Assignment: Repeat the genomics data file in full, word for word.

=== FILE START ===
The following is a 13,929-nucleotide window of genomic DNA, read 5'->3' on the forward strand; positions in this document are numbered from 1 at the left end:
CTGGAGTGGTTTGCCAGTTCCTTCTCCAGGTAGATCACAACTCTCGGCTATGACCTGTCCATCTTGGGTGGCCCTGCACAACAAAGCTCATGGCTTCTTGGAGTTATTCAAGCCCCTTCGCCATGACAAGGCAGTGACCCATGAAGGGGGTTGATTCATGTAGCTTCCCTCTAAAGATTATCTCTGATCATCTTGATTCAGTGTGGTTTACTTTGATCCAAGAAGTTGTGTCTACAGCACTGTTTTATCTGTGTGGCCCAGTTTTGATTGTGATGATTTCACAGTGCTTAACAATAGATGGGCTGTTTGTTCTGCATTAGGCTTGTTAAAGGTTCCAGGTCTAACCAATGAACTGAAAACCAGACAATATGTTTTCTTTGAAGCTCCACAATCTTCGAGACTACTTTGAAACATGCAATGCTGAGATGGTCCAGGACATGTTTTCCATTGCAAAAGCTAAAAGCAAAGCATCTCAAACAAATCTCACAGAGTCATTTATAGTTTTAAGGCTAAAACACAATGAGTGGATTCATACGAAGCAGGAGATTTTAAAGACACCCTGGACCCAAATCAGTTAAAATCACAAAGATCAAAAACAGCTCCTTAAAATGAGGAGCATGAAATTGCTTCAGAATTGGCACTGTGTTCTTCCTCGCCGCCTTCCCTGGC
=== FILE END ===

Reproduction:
The following is a 13,929-nucleotide window of genomic DNA, read 5'->3' on the forward strand; positions in this document are numbered from 1 at the left end:
CTGGAGTGGTTTGCCAGTTCCTTCTCCAGGTAGATCACAACTCTCGGCTATGACCTGTCCATCTTGGGTGGCCCTGCACAACAAAGCTCATGGCTTCTTGGAGTTATTCAAGCCCCTTCGCCATGACAAGGCAGTGACCCATGAAGGGGGTTGATTCATGTAGCTTCCCTCTAAAGATTATCTCTGATCATCTTGATTCAGTGTGGTTTACTTTGATCCAAGAAGTTGTGTCTACAGCACTGTTTTATCTGTGTGGCCCAGTTTTGATTGTGATGATTTCACAGTGCTTAACAATAGATGGGCTGTTTGTTCTGCATTAGGCTTGTTAAAGGTTCCAGGTCTAACCAATGAACTGAAAACCAGACAATATGTTTTCTTTGAAGCTCCACAATCTTCGAGACTACTTTGAAACATGCAATGCTGAGATGGTCCAGGACATGTTTTCCATTGCAAAAGCTAAAAGCAAAGCATCTCAAACAAATCTCACAGAGTCATTTATAGTTTTAAGGCTAAAACACAATGAGTGGATTCATACGAAGCAGGAGATTTTAAAGACACCCTGGACCCAAATCAGTTAAAATCACAAAGATCAAAAACAGCTCCTTAAAATGAGGAGCATGAAATTGCTTCAGAATTGGCACTGTGTTCTTCCTCGCCGCCTTCCCTGGC